Applying a z-factor

The z-factor is a conversion factor that adjusts the units of measure for the vertical (or elevation) units when they are different from the horizontal coordinate (x,y) units of the input surface. It is the number of ground x,y units in one surface z-unit. If the vertical units are not corrected to the horizontal units, the results of surface tools will not be correct.

The z-values of the input surface are multiplied by the z-factor when calculating the output surface. If the x-, y-, and z-units are all the same (in feet, for example), the z-factor is 1. This is the default value for the z-factor. For another example, if your vertical z-units are feet and your horizontal x,y units are meters, you would use a z-factor of 0.3048 to convert your z-units from feet to meters (1 foot = 0.3048 meters).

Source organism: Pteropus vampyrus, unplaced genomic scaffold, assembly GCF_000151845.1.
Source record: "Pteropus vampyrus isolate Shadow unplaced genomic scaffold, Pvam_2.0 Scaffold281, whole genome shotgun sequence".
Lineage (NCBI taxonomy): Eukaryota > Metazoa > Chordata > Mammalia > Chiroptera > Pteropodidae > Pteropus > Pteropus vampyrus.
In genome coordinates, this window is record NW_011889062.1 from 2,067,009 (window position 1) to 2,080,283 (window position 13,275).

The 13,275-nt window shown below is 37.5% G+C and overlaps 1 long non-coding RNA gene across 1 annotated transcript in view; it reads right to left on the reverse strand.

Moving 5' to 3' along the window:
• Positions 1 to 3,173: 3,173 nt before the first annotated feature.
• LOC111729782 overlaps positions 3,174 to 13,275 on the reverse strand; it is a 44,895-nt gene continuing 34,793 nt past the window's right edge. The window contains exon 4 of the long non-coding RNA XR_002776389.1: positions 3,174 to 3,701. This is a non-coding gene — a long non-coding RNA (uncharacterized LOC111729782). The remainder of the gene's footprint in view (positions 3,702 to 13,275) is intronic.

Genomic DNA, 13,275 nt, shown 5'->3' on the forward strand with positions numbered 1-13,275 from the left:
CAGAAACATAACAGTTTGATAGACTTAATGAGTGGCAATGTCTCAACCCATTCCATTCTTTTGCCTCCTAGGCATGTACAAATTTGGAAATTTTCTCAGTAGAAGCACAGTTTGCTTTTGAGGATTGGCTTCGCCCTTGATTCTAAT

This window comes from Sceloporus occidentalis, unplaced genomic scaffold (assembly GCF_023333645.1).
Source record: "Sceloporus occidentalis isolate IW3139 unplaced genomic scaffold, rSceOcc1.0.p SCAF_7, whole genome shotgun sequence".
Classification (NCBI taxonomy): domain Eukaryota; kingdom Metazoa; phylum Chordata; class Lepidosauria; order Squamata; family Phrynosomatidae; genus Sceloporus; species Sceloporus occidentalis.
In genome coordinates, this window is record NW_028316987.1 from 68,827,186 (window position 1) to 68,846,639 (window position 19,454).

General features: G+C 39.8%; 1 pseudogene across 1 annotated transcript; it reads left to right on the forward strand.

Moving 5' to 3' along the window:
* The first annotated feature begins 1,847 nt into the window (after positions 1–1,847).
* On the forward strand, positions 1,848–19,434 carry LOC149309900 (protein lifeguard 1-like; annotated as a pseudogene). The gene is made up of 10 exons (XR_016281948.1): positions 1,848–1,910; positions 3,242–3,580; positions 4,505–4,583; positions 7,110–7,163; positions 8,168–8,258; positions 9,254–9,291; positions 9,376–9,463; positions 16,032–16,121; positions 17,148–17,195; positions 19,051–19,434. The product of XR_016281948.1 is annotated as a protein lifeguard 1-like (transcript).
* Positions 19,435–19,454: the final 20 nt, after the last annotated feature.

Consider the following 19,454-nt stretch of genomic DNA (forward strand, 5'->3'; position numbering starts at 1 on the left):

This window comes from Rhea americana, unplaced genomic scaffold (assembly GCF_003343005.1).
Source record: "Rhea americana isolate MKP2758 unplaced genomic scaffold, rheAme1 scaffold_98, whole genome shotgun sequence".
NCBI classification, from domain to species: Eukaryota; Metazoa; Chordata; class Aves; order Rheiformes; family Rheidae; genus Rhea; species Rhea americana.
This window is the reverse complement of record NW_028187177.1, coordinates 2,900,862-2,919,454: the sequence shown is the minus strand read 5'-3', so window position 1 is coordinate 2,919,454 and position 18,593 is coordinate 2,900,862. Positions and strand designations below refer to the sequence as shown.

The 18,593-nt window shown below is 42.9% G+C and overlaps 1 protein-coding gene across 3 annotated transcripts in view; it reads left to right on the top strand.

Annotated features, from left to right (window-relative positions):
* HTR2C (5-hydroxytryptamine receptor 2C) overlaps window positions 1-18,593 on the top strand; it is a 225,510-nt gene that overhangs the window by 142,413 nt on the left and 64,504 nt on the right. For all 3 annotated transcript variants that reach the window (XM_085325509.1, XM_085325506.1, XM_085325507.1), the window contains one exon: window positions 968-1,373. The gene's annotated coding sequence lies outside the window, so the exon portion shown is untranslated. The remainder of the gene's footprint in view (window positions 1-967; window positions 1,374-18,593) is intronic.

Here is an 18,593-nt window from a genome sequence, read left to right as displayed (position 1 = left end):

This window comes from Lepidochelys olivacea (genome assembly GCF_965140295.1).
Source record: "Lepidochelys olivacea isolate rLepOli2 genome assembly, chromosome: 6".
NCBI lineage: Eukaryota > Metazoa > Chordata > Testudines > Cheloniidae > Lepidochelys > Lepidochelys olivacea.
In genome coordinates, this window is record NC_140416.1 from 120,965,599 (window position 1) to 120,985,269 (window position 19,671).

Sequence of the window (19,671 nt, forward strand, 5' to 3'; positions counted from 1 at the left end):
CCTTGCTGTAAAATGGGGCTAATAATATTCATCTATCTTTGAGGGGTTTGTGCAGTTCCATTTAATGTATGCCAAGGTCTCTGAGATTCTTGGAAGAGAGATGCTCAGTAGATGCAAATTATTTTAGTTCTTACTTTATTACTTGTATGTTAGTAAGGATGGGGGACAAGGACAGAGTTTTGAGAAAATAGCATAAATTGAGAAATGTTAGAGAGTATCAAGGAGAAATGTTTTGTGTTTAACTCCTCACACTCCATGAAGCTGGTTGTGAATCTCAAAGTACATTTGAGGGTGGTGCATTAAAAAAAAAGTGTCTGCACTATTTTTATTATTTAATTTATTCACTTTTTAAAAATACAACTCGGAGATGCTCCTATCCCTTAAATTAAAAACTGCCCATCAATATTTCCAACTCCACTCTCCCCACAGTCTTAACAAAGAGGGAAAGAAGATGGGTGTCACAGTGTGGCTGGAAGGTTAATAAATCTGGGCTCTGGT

The correct use of the z-factor is particularly important when the input raster is in a spherical coordinate system, such as decimal degrees. It is not uncommon to perceive the output from Hillshade as looking peculiar if the input surface raster is not in a projected coordinate system. This is due to the difference in measurement between the horizontal ground units and the elevation z-units. Since the length of a degree of longitude changes with latitude, you will need to specify an appropriate z-factor for that latitude.

If your x,y units are decimal degrees and your z-units are meters, some appropriate z-factors for particular latitudes are as follows:

```    Latitude    Z-factor
0          0.00000898
10          0.00000912
20          0.00000956
30          0.00001036
40          0.00001171
50          0.00001395
60          0.00001792
70          0.00002619
80          0.00005156```

Note that as the range of latitude in your raster data increases, the more approximate the results will be.